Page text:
1963 Maserati 35003500 GTi Sebring Series I, approximately € 100.000,- of restoration invoices
Year of manufacture1963
Number of doors2
Number of seats4
- Coachwork by Carrozzeria Vignale
- Impressively restored by Maserati Specialist Leo B. Peschl 2018-2020
- Accompanied by a very detailed history file
- Approximately € 100.000,- of restoration invoices on file
- Desirable Series I example, one of just 348 first-series examples produced
- The Series I cars are highly prized by collectors for their purity of design
- Comfortable and well-appointed 2+2 interior
- One of the last six-cylinder Maseratis
- The Maserati Sebring was approximately 22% more expensive than the Aston Martin DB5 launched later that same year
- The title “Sebring” is referred in tribute to the circuit in Florida where Maserati 450S racing cars scored a major victory
In the early 1960s Italian coachbuilders handcrafted the most beautiful, extravagant pieces of art
Two decades after the war, European societies were becoming more prosperous. And by now, it became acceptable again to spend money on beautiful objects, for example, extravagant cars.
These parameters set the framework for Italian coachbuilders to give the world the most beautiful, extravagant handcrafted pieces of art, when elsewhere, exclusive motor cars like Jaguar or Porsche became highly engineered and larger-scale industrial products.
When considering a Maserati GT in the early ‘60s, you could choose between three models: Maserati 3500GT(i), Maserati Sebring and Maserati Mistral.
All technically very similar, but with a dramatically different appearance.
The most important and well known Italian coachbuilders were responsible for their coachwork: Carozzeria Touring (3500GT/ GTi), Carozzeria Vignale (Sebring) and Carozzeria Frua (Mistral).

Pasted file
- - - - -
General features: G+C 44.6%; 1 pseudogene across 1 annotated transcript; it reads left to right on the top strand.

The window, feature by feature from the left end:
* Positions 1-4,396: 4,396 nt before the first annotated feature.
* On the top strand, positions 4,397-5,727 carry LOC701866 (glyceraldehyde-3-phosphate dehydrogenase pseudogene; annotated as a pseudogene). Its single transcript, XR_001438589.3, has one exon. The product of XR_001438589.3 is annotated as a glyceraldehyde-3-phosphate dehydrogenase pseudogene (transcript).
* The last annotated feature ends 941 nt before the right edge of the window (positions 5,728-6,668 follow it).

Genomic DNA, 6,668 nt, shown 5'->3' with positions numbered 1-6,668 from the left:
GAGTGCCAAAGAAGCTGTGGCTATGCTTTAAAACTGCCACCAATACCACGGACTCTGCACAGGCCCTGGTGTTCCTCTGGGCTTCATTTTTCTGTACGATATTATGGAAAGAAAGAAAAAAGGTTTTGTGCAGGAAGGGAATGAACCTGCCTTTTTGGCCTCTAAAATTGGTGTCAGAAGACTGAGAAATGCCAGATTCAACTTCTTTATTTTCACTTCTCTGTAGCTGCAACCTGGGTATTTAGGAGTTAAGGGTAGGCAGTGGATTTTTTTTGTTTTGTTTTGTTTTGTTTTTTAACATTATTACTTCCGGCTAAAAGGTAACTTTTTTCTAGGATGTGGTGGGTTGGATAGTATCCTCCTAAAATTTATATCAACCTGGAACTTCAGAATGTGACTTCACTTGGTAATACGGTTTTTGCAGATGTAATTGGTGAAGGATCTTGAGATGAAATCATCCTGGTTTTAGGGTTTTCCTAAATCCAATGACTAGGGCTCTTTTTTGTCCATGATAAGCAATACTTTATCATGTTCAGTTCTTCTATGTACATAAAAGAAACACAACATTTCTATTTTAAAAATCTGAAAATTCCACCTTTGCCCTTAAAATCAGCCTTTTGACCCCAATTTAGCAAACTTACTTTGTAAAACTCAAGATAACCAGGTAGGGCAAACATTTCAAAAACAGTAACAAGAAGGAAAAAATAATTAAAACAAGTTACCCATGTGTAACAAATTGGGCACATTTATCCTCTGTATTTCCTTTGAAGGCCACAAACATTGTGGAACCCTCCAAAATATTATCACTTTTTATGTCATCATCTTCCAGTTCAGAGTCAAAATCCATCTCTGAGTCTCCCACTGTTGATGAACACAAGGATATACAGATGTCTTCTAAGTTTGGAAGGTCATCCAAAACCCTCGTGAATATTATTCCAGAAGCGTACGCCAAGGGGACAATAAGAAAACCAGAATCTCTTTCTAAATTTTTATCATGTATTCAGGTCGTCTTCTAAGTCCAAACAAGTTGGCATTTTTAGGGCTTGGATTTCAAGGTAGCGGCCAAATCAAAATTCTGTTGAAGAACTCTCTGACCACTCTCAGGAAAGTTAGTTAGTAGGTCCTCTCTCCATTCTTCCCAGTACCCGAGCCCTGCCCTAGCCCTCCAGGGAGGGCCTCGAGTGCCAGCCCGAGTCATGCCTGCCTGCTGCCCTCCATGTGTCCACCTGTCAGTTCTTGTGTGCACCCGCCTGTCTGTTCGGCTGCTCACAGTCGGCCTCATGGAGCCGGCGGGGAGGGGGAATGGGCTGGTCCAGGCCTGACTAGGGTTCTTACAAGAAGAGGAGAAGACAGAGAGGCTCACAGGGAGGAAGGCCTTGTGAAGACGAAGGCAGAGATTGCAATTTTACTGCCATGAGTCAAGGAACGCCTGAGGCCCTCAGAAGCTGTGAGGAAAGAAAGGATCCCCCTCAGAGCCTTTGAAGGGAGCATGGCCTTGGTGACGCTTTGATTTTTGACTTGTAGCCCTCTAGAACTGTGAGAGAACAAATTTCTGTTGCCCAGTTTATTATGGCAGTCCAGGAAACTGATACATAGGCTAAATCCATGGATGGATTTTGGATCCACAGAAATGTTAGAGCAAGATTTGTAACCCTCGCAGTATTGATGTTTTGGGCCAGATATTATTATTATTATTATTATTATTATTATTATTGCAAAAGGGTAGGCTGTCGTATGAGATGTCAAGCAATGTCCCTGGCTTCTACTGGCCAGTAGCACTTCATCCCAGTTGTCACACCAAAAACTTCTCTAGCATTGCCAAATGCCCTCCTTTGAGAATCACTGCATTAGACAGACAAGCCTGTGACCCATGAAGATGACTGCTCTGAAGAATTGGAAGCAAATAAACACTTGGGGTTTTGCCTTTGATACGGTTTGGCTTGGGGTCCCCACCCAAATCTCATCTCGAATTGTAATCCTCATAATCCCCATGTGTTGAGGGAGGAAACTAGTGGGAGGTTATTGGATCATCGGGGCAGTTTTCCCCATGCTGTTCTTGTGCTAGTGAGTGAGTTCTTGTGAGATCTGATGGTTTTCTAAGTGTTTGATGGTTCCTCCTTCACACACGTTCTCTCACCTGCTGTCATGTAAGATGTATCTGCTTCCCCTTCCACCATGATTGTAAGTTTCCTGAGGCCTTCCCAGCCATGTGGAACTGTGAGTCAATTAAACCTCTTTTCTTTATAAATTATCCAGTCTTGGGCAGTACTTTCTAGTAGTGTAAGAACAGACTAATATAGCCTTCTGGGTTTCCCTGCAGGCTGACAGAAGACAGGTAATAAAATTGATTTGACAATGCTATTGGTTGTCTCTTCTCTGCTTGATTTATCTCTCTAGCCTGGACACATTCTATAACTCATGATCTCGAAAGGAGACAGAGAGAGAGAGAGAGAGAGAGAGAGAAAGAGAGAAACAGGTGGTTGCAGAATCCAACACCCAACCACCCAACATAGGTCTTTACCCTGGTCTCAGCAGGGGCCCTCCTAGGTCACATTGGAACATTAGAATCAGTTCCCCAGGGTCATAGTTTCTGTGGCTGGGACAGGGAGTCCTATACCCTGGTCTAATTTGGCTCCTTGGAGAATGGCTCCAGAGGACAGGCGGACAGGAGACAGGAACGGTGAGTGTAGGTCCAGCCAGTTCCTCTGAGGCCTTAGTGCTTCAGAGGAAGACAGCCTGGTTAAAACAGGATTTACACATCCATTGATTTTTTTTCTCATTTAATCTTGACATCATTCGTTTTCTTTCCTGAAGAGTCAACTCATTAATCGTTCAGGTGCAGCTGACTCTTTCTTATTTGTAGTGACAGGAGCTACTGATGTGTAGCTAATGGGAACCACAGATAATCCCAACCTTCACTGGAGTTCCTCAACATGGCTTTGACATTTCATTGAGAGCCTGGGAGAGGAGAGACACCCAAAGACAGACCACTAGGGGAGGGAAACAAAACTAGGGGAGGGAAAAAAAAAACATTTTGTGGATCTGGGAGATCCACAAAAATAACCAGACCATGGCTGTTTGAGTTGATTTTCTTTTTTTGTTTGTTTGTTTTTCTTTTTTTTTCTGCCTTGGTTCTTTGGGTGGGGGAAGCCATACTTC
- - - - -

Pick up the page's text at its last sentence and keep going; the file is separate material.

Introduced in 1962, the Maserati Sebring is an elegant expression of mid-20th century Italian design.
It is clearly a luxurious grand touring car with its comfortable and well-appointed 2+2 interior.
Underlying the body was an all-new tubular steel frame, which also supported the independent dual wishbone front suspension, semi-elliptical rear leaf springs and four-wheel disc brakes.
The 3500GT’s designer was Giulio Alfieri, creator of the immortal Tipo 60/61 ‘Birdcage’ sports-racer and the man responsible for developing the 250F into a World Championship winner.
More than just a handsome face, the Maserati Sebring has a direct connection with such historic names as Sterling Moss, Juan Manuel Fangio, and of course, the famed Florida race track.
The title “Sebring” is referred in tribute to the circuit in Florida where Maserati 450S racing cars scored a major victory.
In the 1950’s, not even Ferrari could touch the workmanship and performance of Maserati. And their GP cars were simply among the best, as Fangio ended his last four career championships with the triumphant Maserati 250F.
On the back of Fangio’s incredible wins, Maserati began leveraging their track successes on road cars, the first being the Maserati 3500 GT, which later became this car, the Maserati Sebring.
The Series I cars are highly prized by collectors for their purity of design.
It is thought that a total of approximately 448 Sebrings were produced, with 348 Series I cars being finished before 1966.
It is interesting to note that with a price tag of £5,116 (tax paid in the UK) the Maserati was some 22% more expensive than the Aston Martin DB5 launched later that same year.
ABOUT THIS SPECIFIC EXAMPLE
This desirable Series I Maserati Sebring is not a standard / normal Maserati 3500 GT.
The car is a very well documented example in a wonderful condition.
According to information supplied by Archivio Storico Maserati, the car finished production on 27th May 1963 and newly sold to a customer in the Paris region.
The original color was Amaranto Roma paired with a Black interior.
The car was equipped with the optional and expensive Borrani wire wheels.
This Maserati Sebring had also been fitted with Lucas fuel injection and a ZF five-speed gearbox from new.